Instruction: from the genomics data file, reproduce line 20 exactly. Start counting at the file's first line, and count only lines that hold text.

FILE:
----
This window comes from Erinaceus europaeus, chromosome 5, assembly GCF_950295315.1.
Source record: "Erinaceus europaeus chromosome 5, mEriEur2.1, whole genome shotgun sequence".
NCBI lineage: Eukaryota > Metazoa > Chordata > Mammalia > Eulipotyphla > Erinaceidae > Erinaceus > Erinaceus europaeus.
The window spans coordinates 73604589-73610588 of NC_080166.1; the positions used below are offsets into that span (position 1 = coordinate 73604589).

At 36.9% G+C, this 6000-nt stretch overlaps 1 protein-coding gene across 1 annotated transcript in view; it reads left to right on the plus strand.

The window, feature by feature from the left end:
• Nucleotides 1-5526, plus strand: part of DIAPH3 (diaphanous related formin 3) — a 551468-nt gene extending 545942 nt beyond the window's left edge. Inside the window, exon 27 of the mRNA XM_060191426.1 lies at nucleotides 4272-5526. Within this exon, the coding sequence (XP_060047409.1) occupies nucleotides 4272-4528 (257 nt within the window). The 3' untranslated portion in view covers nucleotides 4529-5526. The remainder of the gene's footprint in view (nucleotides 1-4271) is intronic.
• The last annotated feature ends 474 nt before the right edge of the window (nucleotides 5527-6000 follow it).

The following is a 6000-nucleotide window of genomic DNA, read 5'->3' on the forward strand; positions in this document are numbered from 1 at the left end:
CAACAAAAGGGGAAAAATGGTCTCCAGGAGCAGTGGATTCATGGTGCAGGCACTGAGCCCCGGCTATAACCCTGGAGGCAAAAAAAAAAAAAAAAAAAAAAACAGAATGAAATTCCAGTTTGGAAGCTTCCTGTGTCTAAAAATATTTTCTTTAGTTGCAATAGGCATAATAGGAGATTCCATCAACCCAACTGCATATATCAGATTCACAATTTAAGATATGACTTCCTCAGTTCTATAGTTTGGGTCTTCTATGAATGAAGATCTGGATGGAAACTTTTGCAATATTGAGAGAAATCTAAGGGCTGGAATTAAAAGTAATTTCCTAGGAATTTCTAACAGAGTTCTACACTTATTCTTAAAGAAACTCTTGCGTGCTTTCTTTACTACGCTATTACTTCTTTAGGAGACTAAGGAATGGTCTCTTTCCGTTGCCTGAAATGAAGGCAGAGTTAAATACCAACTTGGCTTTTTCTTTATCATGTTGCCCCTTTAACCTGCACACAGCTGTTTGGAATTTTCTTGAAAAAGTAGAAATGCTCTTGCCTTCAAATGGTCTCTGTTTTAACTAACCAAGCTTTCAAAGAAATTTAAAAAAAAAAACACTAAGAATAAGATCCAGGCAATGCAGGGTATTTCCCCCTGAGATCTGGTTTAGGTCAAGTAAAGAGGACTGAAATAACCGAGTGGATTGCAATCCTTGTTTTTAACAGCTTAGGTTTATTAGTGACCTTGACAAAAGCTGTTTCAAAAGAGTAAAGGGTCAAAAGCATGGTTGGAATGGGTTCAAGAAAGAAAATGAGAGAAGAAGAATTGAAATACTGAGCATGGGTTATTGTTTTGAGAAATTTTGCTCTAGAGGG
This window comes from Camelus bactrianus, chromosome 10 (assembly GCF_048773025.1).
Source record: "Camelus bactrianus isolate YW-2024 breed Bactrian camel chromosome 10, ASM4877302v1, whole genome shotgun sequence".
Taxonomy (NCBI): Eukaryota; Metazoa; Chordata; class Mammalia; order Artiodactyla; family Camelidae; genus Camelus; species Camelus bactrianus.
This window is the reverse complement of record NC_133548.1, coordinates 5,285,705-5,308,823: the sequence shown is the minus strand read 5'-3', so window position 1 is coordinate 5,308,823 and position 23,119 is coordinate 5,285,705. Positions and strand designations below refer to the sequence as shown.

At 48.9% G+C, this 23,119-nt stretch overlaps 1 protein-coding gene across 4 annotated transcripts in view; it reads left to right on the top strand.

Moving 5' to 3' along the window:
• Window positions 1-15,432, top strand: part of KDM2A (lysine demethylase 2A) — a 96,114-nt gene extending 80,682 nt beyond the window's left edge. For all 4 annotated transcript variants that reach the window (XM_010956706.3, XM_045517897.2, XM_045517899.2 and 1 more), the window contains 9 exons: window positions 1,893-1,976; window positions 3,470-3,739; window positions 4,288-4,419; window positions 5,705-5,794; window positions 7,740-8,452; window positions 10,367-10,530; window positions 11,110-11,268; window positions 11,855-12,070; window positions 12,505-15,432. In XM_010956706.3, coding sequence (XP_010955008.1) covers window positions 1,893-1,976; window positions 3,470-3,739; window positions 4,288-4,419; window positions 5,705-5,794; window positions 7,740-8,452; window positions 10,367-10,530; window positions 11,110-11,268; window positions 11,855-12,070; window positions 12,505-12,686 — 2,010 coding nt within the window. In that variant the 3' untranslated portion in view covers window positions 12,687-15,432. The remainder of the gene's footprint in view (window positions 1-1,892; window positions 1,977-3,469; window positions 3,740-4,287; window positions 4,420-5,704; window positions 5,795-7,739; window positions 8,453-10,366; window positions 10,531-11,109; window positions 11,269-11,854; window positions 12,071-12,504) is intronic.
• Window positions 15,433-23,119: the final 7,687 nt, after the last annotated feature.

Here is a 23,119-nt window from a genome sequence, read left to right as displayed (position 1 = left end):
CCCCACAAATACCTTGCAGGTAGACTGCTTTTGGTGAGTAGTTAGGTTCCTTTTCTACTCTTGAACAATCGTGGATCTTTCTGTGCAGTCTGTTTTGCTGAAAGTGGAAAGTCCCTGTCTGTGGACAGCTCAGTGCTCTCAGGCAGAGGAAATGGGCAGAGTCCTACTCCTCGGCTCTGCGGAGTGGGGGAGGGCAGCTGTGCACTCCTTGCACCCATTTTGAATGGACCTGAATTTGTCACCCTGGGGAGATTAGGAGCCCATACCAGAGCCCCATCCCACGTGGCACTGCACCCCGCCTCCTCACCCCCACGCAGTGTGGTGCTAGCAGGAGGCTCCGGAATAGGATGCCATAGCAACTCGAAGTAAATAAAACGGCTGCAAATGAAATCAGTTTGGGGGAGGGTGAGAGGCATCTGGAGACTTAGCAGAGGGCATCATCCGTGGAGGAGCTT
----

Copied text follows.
CCCCACAAATACCTTGCAGGTAGACTGCTTTTGGTGAGTAGTTAGGTTCCTTTTCTACTCTTGAACAATCGTGGATCTTTCTGTGCAGTCTGTTTTGCTGAAAGTGGAAAGTCCCTGTCTGTGGACAGCTCAGTGCTCTCAGGCAGAGGAAATGGGCAGAGTCCTACTCCTCGGCTCTGCGGAGTGGGGGAGGGCAGCTGTGCACTCCTTGCACCCATTTTGAATGGACCTGAATTTGTCACCCTGGGGAGATTAGGAGCCCATACCAGAGCCCCATCCCACGTGGCACTGCACCCCGCCTCCTCACCCCCACGCAGTGTGGTGCTAGCAGGAGGCTCCGGAATAGGATGCCATAGCAACTCGAAGTAAATAAAACGGCTGCAAATGAAATCAGTTTGGGGGAGGGTGAGAGGCATCTGGAGACTTAGCAGAGGGCATCATCCGTGGAGGAGCTT